As fentanyl continues to flood the U.S., the overdose rate continues to rise.
Fentanyl, the powerful synthetic opioid up to 1000 stronger than morphine, along with other lab-generated synthetic opioids, are now causing a deadly overdose epidemic in the U.S. Last year, overdoses from all drugs claimed more than 100,000 lives, according to the Centers for Disease Control and Prevention (CDC), and the fatalities thus far in 2022 have remained around the same level. The government tallied more overdose deaths in 2021 than it did in the two-decade span ranging from 1979 through 1998, data shows, indicating the fentanyl problem isn’t going away anytime soon.
The fentanyl problem is causing so many deaths, experts believe, not only because it’s extremely powerful but because it is commonly laced with other illicit drugs, including meth, cocaine, and heroin, without the buyer’s knowledge. The drug continues to flood the nation, crossing the border from Mexico with components to create it traveling overseas from China. More specifically, fentanyl is being made in Mexico and the chemicals required to manufacture it are being shipped from China. It’s a problem that continues to worsen without any long-term effective solutions identified to date.
Some of the ideas that legislators, advocates and others are proposing to tackle the crisis include tightening border control efforts between the U.S. and Mexico, undertaking awareness efforts to reduce overall drug demand, and surveilling more closely packages that are entering the country from overseas. The crisis continues to be so bad that parents had voiced concerns it would show up laced in with their children’s Halloween candy – although Halloween has historically been met with candy scares such as the razor blade urban legend.
In some areas of the U.S., including the New England area, the synthetic has surpassed the heroin supply on the streets. The U.S. Drug Enforcement Agency (DEA) has warned that the drug is being sold in multicolored pills and powders (called “rainbow fentanyl) and it’s being marketed on social media to teens and young adults.
Relying heavily on catching the fentanyl problem at the border simply isn’t enough, many experts say. More needs to be done to reduce the flood of fentanyl into the U.S. and the ever-increasing overdose rate.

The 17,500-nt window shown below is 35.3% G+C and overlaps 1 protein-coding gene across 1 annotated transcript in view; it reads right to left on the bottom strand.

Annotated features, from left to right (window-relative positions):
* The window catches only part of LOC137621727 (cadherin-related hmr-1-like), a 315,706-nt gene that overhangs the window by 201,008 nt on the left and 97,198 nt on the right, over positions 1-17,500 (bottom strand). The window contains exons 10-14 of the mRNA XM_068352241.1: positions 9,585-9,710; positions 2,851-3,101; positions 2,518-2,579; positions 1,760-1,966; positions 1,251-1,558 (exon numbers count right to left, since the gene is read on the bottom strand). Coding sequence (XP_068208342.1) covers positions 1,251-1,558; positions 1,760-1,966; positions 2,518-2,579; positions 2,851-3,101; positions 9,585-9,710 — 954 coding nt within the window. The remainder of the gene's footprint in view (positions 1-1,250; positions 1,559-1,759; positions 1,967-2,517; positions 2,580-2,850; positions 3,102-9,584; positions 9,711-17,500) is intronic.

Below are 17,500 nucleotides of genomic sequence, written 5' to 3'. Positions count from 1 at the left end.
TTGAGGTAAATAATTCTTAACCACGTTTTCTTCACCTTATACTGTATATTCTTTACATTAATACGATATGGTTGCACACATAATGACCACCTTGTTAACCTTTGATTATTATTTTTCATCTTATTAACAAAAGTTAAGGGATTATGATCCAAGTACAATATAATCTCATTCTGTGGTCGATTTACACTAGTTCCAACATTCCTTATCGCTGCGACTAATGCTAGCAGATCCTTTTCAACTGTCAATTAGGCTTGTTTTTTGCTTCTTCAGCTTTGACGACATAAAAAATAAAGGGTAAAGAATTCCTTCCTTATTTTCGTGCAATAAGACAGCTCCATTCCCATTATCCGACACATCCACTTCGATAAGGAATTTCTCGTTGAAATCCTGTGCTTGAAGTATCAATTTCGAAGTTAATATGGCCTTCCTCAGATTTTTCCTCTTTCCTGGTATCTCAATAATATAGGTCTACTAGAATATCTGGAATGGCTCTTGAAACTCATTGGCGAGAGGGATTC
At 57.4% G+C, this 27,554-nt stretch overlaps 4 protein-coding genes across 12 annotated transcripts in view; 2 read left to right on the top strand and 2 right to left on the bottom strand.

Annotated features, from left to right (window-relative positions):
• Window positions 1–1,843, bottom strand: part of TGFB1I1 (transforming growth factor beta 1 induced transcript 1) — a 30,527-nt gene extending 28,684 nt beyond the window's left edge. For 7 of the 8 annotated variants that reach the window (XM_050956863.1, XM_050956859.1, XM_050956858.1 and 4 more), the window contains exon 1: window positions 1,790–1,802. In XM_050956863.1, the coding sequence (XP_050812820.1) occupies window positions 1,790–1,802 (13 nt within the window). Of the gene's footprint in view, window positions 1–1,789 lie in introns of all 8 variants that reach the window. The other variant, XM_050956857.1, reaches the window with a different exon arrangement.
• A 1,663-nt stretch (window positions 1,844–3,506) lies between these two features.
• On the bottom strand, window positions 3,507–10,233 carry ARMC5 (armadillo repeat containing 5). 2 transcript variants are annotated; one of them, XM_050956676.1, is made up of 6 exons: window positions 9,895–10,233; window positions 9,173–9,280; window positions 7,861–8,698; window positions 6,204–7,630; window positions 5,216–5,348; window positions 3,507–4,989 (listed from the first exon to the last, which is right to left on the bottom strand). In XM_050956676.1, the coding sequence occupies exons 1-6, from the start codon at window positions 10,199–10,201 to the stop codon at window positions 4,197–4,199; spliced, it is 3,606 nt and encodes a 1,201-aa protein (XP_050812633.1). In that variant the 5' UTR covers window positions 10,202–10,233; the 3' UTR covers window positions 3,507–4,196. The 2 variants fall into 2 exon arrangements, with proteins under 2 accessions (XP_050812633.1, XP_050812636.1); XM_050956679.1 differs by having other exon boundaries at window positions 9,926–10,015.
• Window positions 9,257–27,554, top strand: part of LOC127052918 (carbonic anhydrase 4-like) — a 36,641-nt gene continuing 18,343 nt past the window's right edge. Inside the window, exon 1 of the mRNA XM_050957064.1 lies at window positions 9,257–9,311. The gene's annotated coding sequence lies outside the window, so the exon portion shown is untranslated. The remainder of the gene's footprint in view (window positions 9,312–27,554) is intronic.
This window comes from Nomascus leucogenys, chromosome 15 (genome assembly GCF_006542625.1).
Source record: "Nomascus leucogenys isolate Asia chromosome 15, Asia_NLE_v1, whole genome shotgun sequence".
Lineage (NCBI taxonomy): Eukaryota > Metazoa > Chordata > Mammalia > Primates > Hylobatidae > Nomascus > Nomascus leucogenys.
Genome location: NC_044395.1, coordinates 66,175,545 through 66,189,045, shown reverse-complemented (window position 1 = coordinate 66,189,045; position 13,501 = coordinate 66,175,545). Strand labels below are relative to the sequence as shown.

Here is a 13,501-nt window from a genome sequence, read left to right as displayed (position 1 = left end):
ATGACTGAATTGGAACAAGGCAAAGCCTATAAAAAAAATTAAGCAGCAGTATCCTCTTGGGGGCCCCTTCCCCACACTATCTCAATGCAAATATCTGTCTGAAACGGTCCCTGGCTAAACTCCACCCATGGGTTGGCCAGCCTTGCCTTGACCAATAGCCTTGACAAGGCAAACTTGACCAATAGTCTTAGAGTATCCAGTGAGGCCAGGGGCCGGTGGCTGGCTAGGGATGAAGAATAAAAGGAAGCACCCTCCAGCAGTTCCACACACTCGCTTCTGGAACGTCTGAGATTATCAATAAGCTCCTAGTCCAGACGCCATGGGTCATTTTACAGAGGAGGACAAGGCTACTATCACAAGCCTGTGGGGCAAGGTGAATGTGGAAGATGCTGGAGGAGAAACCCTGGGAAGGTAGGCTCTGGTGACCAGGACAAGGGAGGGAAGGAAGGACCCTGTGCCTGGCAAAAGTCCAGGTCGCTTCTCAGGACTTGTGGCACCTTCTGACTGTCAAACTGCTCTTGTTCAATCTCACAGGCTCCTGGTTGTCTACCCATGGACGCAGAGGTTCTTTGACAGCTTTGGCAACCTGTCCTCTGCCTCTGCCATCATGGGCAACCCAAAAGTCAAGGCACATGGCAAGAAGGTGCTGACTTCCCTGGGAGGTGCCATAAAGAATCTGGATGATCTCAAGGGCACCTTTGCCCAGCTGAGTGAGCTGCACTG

“I don’t think that reducing the supply is going to be the answer because it’s so easy to mail,” said Adam Wandt, an assistant professor at John Jay College of Criminal Justice.
One California father, Matt Capelouto, who lost his 20-year-old daughter Alexandra to an overdose is pushing for prosecutors to file murder charges against suppliers. Alexandra died from half a pill she bought from a dealer she found on social media in 2019.
“She was told it was oxycodone,” Capelouto said, “but it contained fentanyl. It’s not that arresting and convicting and putting these guys behind bars doesn’t work. The fact is, we don’t do it enough to make a difference.”
As far as other effective solutions, the U.S. is a long way off from eliminating the crisis and reducing fatalities. As long as fentanyl is cheap to manufacture, dealers are going to add it to other concoctions to minimize overhead. They aren’t going to care about the end result so long as they have money in their pockets.
Susan Ousterman, whose son Tyler Cordiero died at the age of 24 in 2020, summed it up best by saying, “Fentanyl is everywhere. You don’t know what’s in an unregulated drug supply. You don’t know what you’re taking. You’re always taking the chance of dying every time.”